An apparatus for signal processing according to a configuration includes an array of M transducers, where M is an integer greater than one; and means for performing a source separation filtering operation according to a trained plurality of coefficient values. In this apparatus, the means for performing a source separation filtering operation is configured to receive an M-channel signal that is based on signals produced by the array of M transducers and to filter the M-channel signal in real time to obtain a real-time information output signal, and the trained plurality of coefficient values is based on a plurality of M-channel training signals, and one of the plurality of M-channel training signals is based on signals produced by M transducers in response to at least one information source and at least one interference source while the transducers and sources are arranged in a first spatial configuration, and another of the plurality of M-channel training signals is based on signals produced by M transducers in response to at least one information source and at least one interference source while the transducers and sources are arranged in a second spatial configuration different than the first spatial configuration.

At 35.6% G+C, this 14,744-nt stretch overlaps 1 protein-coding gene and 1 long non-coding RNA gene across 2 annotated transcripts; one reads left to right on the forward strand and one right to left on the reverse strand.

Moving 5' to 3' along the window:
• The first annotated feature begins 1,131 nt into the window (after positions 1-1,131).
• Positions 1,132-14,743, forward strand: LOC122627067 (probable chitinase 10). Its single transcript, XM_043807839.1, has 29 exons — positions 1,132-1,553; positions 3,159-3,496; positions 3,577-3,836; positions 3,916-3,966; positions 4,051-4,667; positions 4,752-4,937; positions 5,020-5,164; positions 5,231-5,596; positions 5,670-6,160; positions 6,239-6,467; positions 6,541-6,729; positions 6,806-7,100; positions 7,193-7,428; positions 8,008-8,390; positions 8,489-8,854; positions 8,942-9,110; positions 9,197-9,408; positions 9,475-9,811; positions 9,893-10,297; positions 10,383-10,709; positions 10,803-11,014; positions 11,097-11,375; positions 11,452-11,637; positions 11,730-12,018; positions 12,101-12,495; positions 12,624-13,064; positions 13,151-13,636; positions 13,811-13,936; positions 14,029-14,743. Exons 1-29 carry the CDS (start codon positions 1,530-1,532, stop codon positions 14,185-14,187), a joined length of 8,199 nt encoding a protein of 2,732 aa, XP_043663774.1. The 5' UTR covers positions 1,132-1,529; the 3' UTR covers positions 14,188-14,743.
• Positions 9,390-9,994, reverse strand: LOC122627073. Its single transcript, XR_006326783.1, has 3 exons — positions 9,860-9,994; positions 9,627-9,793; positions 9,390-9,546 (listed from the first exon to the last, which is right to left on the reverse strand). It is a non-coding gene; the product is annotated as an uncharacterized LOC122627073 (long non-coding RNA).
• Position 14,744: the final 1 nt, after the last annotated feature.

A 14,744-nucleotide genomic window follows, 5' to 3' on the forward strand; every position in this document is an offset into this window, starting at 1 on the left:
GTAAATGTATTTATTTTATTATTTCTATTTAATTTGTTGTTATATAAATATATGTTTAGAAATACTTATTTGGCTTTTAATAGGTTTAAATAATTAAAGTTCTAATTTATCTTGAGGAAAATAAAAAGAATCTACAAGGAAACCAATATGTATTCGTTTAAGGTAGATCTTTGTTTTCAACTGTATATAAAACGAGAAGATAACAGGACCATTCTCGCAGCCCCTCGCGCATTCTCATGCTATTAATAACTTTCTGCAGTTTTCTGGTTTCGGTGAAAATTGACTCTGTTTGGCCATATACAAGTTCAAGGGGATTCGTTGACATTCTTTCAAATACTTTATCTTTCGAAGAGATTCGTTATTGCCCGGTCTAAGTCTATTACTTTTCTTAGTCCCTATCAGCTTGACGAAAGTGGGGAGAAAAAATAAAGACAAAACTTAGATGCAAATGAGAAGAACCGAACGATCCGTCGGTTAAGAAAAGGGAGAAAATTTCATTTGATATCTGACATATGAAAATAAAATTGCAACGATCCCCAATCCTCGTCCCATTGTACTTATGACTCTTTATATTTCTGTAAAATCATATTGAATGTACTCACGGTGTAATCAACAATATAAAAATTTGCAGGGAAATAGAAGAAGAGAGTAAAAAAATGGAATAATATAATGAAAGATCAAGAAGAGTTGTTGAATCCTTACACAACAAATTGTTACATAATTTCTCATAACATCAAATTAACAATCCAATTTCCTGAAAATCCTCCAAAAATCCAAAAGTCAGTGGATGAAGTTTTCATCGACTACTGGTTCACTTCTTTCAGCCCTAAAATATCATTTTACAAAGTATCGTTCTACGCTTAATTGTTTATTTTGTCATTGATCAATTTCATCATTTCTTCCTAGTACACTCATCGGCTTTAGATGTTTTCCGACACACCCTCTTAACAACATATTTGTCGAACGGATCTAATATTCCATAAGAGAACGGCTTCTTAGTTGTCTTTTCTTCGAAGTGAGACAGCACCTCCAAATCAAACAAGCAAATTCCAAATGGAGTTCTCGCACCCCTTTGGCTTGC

A method of signal processing according to one configuration includes training a plurality of coefficient values of a source separation filter structure, based on a plurality of M-channel training signals, to obtain a converged source separation filter structure, where M is an integer greater than one; and deciding whether the converged source separation filter structure sufficiently separates each of the plurality of M-channel training signals into at least an information output signal and an interference output signal. In this method, each of the plurality of M-channel training signals is based on signals produced by M transducers in response to at least one information source and at least one interference source, and at least two of the plurality of M-channel training signals differ with respect to at least one of (A) a spatial feature of the at least one information source, (B) a spatial feature of the at least one interference source, (C) a spectral feature of the at least one information source, and (D) a spectral feature of the at least one interference source, and said training a plurality of coefficient values of a source separation filter structure includes updating the plurality of coefficient values according to at least one among an independent vector analysis algorithm and a constrained independent vector analysis algorithm.